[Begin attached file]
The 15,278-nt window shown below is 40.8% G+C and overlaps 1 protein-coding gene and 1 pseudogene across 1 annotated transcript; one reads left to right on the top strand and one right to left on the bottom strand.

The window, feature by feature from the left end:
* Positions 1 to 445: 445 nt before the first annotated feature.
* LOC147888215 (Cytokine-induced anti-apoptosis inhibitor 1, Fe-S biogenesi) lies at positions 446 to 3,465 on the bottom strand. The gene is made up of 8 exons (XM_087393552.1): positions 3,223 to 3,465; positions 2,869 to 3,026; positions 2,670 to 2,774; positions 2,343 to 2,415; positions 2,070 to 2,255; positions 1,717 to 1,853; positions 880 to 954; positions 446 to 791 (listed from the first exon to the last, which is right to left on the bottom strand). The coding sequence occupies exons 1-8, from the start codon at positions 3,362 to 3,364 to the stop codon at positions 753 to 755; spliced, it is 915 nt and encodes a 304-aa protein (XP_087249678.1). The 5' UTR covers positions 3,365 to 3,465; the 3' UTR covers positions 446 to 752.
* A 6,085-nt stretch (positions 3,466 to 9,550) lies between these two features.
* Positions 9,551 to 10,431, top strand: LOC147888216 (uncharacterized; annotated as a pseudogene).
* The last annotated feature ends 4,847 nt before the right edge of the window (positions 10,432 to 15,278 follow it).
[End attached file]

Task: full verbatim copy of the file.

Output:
The 15,278-nt window shown below is 40.8% G+C and overlaps 1 protein-coding gene and 1 pseudogene across 1 annotated transcript; one reads left to right on the top strand and one right to left on the bottom strand.

The window, feature by feature from the left end:
* Positions 1 to 445: 445 nt before the first annotated feature.
* LOC147888215 (Cytokine-induced anti-apoptosis inhibitor 1, Fe-S biogenesi) lies at positions 446 to 3,465 on the bottom strand. The gene is made up of 8 exons (XM_087393552.1): positions 3,223 to 3,465; positions 2,869 to 3,026; positions 2,670 to 2,774; positions 2,343 to 2,415; positions 2,070 to 2,255; positions 1,717 to 1,853; positions 880 to 954; positions 446 to 791 (listed from the first exon to the last, which is right to left on the bottom strand). The coding sequence occupies exons 1-8, from the start codon at positions 3,362 to 3,364 to the stop codon at positions 753 to 755; spliced, it is 915 nt and encodes a 304-aa protein (XP_087249678.1). The 5' UTR covers positions 3,365 to 3,465; the 3' UTR covers positions 446 to 752.
* A 6,085-nt stretch (positions 3,466 to 9,550) lies between these two features.
* Positions 9,551 to 10,431, top strand: LOC147888216 (uncharacterized; annotated as a pseudogene).
* The last annotated feature ends 4,847 nt before the right edge of the window (positions 10,432 to 15,278 follow it).